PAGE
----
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Thoroughly Biblical Church

by Beresford Job

What are the irreducible minimum requirements for a church in order for it to be said to be biblical? It was argued earlier in this book that the practices passed on by the apostles have the force of biblical command, and this is true be they, for instance, concerning people working and providing for themselves and not being idle, or the manner in which churches functioned (such as what they did when they met together.) From the New Testament as a whole we can piece together a clear picture of just what this apostolically commanded church practice actually was. I would consequently list the following:

  • Believers met as churches on the first day of the week. (It is instructive to note at this point that this is the only apostolic practice that the Early Church Fathers didn't mess around with and change. And of course the reason for this is that it doesn't in any way touch on the actual nature of what a church is, and therefore didn't affect the wrong teachings and changes to church practice they introduced one way or the other. They therefore left this one thing unchanged and it remained as the apostles had originally established.)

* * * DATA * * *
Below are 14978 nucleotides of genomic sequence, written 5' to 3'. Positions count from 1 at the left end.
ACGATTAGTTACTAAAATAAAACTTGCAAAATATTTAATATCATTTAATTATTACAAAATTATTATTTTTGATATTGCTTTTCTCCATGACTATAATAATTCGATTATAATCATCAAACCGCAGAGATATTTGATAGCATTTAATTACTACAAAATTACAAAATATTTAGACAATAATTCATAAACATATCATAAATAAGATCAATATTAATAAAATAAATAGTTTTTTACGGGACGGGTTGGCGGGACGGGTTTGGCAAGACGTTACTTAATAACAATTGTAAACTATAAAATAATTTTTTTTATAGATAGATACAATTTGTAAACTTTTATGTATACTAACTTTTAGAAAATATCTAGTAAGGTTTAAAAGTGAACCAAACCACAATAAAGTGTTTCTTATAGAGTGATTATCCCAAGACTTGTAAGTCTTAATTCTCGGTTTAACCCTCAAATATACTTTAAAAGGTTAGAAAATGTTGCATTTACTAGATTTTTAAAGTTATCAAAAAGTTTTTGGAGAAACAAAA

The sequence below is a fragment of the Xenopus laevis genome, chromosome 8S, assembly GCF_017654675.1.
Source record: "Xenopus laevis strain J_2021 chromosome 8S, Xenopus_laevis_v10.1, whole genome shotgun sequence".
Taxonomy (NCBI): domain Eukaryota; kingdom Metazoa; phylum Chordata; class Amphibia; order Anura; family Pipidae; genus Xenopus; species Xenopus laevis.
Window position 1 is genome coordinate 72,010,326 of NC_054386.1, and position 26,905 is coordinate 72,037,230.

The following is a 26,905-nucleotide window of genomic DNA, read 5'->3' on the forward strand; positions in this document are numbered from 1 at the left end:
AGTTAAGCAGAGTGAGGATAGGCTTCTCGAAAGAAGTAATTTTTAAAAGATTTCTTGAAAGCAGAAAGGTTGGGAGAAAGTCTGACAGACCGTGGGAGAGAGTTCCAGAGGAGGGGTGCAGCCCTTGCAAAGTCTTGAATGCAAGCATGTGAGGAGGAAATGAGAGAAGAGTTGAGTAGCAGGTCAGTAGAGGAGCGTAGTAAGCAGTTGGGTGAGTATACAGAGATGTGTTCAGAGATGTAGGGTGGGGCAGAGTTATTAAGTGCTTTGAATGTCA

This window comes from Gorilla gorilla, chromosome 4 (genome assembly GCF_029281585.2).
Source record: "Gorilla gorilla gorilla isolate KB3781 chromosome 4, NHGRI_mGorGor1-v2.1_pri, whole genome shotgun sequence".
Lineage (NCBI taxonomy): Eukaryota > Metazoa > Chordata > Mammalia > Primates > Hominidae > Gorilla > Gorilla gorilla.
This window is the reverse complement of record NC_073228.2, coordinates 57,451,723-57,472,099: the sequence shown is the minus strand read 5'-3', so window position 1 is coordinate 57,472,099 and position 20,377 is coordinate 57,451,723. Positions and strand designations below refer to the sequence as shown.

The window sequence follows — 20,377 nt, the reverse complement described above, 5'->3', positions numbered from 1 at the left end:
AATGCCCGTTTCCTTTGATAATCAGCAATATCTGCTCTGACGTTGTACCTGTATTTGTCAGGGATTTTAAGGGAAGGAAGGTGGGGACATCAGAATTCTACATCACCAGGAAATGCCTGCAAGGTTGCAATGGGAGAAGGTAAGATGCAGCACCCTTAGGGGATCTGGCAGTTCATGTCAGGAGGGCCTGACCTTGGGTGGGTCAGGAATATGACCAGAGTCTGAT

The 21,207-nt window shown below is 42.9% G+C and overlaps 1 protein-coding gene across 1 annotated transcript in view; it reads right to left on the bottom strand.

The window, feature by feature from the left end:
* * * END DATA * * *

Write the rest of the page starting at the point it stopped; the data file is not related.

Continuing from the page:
• When churches came together they met in houses.

  • When they came together in their houses their corporate worship and sharing together was completely open and spontaneous (I Corinthians 14v26 describes the proceedings as, "...each one has..."), with no one leading from the front. The early believers didn’t have anything that even approximated a church service.